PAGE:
August 16, 2007
Posted by Sam Jackson
Our good friends at IvyGate, through what I assume must be great cleverness and sneakery, posted the top 25 overall and top 25 Liberal Arts colleges in the U.S. News' 2008 rankings earlier today. At first had ethical reservations about saying really anything on the topic since I felt I could be indirectly promoting the rankings which I criticize frequently for their negative impact on the college search and application process (as Thacker would say, for their commercializing of it).
Then I saw that some more of our good friends, this time at EphBlog, had reposted some of it (for the LACs) and so had some other blogs, so I said why not cover it myself! Those of you following logically should realize that that should do nothing to clear my conscience, but all the same I'm going to write about the rankings a little : )
I'll relate the shocking news right now: The top 3 slots are the same as last year! Gasp! In the same order, no less--Princeton, Harvard, Yale. (For complete list, see the end of this post) While we've all become accustomed to the top 10 or so's relative lack of volatility over the years, it's worth remembering the way the methodology has been changed based more on editorial discretion than statistical or scientific merit. The methodology is explained on USNews.com; I will look through it and discuss the changes they made this year in another coming post.
Steve Hsu, who writes a totally awesome blog called Information Processing (he's a physics professor at the U of Oregon), brought a Slate article to my attention back in July. It's a fun read, centered around an explanation of the various 'fudge factors' that U.S. News uses to make sure the rankings maintain a certain... standard, shall we say.
The story of how the rankings were cooked goes back to 1987, when the magazine's first attempt at a formula put a school in first that longtime editor Mel Elfin says he can't even remember, except that it wasn't HYP. So Elfin threw away that formula and brought in a statistician named Robert Morse who produced a new one. This one puts HYP on top, and Elfin frankly defends his use of this result to vindicate the process. He told me, "When you're picking the most valuable player in baseball and a utility player hitting .220 comes up as the MVP, it's not right."
The article is from 2000, and I know there have been changes since then, but the points it makes are still entirely valid as they touch on the whole history of the rankings. In 1999 Caltech was #1 but the next year dropped to #4; the reason for this was the application of special 'logarithmic adjusters,' applied only in categories where Caltech had an edge on HYP. These 'adjusters' in place, Caltech dropped back down, HYP went to the top... problem solved, from U.S. News' perspective.
...the credibility of rankings like these depends on two semiconflicting rules. First, the system must be complicated enough to seem scientific. And second, the results must match, more or less, people's nonscientific prejudices. Last year's rankings failed the second test. There aren't many Techie graduates in the top ranks of U.S. News, and I'd be surprised if The New Yorker has published a story written by a Caltech grad, or even by someone married to one, in the last five years. Go out on the streets of Georgetown by the U.S. News offices and ask someone about the best college in the country. She probably won't start to talk about those hallowed labs in Pasadena.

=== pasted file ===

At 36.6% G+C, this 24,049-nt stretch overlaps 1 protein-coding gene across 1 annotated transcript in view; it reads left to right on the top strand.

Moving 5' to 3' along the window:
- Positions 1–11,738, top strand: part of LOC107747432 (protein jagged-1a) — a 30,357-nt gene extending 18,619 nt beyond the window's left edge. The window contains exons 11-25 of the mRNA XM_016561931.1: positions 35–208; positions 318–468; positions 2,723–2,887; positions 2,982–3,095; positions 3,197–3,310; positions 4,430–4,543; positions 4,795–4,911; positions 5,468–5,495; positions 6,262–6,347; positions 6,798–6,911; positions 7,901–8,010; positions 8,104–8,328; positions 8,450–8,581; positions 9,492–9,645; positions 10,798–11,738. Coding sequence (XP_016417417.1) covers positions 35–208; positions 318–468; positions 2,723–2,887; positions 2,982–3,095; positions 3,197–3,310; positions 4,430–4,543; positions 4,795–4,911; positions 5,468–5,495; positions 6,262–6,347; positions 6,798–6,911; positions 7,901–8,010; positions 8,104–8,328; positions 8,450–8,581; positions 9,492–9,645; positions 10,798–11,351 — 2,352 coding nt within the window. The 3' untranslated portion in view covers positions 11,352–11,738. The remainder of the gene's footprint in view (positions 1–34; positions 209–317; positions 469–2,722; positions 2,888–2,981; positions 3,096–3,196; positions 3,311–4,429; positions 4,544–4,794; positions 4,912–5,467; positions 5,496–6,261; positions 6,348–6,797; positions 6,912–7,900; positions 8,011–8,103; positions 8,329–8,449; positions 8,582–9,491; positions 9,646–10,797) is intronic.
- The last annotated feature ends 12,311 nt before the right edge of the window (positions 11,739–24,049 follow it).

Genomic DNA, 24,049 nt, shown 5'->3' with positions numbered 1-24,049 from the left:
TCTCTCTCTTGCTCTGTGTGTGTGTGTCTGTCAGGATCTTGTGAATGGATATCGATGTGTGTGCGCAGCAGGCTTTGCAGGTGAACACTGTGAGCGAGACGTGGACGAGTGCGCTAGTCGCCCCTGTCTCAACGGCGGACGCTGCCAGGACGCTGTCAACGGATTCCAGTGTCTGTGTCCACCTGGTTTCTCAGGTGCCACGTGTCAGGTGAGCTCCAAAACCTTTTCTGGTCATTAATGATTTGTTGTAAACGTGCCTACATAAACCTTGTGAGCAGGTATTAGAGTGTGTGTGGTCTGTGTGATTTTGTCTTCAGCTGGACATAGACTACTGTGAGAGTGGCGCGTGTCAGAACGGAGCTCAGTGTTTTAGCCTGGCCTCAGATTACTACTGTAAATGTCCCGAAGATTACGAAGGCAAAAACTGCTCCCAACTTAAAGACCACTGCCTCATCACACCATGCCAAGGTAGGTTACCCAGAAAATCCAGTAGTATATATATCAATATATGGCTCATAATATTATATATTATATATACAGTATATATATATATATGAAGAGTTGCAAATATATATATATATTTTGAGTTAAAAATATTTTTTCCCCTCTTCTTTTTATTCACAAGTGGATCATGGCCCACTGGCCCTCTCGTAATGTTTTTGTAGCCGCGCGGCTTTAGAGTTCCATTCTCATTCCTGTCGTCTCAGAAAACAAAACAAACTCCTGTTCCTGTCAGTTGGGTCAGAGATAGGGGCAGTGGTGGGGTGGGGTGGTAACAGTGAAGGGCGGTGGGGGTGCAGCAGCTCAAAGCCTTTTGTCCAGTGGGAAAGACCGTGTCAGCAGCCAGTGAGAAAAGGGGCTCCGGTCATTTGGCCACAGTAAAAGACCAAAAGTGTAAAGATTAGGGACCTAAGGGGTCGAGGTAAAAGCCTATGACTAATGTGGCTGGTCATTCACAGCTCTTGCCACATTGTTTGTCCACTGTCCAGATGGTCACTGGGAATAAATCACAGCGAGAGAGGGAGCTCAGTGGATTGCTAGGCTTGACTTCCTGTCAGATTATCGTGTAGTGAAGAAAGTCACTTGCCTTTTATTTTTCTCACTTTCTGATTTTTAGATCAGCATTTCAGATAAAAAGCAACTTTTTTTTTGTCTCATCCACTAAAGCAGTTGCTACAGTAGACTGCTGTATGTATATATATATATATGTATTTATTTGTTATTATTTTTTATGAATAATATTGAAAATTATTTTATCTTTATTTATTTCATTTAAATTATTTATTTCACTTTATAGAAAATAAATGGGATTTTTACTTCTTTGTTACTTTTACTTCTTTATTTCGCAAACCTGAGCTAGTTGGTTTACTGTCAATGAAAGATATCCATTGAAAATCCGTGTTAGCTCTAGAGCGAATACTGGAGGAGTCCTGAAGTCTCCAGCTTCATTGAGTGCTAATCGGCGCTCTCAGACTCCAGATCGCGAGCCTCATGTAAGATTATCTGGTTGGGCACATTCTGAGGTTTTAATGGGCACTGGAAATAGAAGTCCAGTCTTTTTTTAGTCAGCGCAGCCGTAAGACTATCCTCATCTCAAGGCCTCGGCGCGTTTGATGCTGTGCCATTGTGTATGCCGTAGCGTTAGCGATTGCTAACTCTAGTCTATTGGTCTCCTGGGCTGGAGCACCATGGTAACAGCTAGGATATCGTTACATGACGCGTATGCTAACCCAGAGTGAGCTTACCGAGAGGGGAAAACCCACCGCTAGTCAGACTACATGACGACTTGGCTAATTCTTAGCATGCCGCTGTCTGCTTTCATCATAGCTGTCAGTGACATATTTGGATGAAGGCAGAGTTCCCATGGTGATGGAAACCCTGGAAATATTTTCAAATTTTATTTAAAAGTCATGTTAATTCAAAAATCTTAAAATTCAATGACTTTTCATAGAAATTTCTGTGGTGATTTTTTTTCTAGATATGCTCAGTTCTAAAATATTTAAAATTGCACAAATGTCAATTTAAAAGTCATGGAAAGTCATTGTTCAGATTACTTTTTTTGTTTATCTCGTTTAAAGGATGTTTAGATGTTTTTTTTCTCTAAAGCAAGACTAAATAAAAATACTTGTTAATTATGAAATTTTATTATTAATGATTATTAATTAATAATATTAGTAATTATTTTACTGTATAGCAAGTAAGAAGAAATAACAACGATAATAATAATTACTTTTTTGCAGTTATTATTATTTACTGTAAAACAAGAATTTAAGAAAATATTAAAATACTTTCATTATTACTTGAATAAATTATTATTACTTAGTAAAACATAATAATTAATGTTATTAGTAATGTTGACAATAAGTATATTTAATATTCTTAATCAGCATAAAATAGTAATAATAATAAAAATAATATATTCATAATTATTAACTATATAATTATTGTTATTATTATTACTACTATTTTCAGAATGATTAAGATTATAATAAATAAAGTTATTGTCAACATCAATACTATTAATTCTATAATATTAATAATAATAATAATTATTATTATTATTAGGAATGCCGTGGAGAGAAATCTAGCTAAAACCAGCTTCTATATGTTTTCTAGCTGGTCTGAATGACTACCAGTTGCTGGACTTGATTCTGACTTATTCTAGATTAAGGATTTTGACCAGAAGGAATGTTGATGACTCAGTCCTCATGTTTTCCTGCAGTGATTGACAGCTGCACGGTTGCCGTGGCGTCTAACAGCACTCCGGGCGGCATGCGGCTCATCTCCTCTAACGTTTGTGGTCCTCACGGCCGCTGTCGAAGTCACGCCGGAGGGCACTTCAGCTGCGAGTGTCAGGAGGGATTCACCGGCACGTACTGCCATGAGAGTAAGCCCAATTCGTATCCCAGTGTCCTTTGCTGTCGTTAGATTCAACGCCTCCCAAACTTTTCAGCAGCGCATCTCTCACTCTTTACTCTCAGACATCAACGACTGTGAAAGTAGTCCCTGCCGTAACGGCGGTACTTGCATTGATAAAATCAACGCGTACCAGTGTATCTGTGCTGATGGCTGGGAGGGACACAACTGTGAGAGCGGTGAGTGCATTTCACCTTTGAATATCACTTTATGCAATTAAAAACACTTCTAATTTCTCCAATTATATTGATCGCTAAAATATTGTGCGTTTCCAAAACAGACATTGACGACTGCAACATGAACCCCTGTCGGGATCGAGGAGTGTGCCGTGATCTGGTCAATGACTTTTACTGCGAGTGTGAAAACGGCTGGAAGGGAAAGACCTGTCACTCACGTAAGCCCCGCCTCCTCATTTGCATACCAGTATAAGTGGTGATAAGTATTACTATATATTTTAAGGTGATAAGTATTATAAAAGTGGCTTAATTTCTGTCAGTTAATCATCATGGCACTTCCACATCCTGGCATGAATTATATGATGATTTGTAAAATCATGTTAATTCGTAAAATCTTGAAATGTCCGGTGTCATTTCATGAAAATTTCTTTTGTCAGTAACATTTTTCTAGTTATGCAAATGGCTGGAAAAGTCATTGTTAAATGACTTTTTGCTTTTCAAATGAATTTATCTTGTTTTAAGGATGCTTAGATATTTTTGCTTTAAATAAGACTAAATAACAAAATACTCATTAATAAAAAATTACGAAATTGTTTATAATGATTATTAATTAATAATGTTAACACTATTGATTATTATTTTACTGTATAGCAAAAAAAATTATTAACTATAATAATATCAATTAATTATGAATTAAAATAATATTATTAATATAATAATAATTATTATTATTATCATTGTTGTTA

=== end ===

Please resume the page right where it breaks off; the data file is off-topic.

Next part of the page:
The fact that the formulas had to be rearranged to get HYP back on top doesn't mean that those three aren't the best schools in the country, whatever that means. After all, who knows whether last year's methodology was better than this year's? Is a school's quality more accurately measured by multiplying its spending per student by 0.15 or by taking a logarithmic adjuster to that value? A case could also be made for taking the square root.
But the logical flaw in U.S. News' methodology should be obvious—at least to any Caltech graduate. If the test of a mathematical formula's validity is how closely the results it produces accord with pre-existing prejudices, then the formula adds nothing to the validity of the prejudice. It's just for show. And if you fiddle constantly with the formula to produce the result you want, it's not even good for that.
Caltech is #5 this year. Happy rankings everyone...
Here's the Top 25, after the break:
Best National Universities
1. Princeton University (NJ)
2. Harvard University (MA)
3. Yale University (CT)
4. Stanford University (CA)
5. California Institute of Technology
University of Pennsylvania
7. Massachusetts Inst. Of Technology
8. Duke University (NC)
9. Columbia University (NY)
University of Chicago
11. Dartmouth College (NH)
12. Cornell University (NY)
Washington University in St. Louis
14. Brown University (RI)
Johns Hopkins University (MD)
Northwestern University (IL)
17. Emory University (GA)
Rice University (TX)
19. University of Notre Dame (IN)
Vanderbilt University (TN)
21. University of California – Berkeley
22. Carnegie Mellon University (PA)
23. Georgetown University (DC)
University of Virginia
25. University of California – Los Angeles
University of Michigan – Ann Arbor
Best Liberal Arts Colleges
1.Williams College (MA)
2.Amherst College (MA)
3.Swarthmore College (PA)
4.Wellesley College (MA)
5.Carleton College (MN)
6.Middlebury College (VT)
7.Bowdoin College (ME)
Pomona College (CA)
9. Davidson College (NC)
10. Haverford College (PA)
11. Claremont McKenna College (CA)
Grinnell College (IA)
Vassar College (NY)
Wesleyan College (CT)
15. Harvey Mudd College (CA)
Washington and Lee University (VA)
17.Colgate University (NY)
Hamilton College (NY)
Smith College (MA)
20. Oberlin College (OH)
United States Naval Academy (MD)
22. Colby College (ME)
United States Military Academy (NY)
24. Bates College (ME)
Bryn Mawr (PA)